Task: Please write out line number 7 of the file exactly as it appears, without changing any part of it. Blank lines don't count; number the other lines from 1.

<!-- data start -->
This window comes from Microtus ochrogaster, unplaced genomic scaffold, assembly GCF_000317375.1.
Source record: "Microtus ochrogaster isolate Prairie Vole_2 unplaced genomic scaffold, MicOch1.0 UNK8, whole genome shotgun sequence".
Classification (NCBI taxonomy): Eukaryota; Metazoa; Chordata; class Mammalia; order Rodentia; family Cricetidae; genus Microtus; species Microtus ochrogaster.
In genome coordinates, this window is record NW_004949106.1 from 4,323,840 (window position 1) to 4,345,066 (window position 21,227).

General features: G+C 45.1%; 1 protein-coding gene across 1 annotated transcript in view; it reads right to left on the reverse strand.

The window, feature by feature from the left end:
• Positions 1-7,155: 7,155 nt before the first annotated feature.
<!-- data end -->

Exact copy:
• Positions 1-7,155: 7,155 nt before the first annotated feature.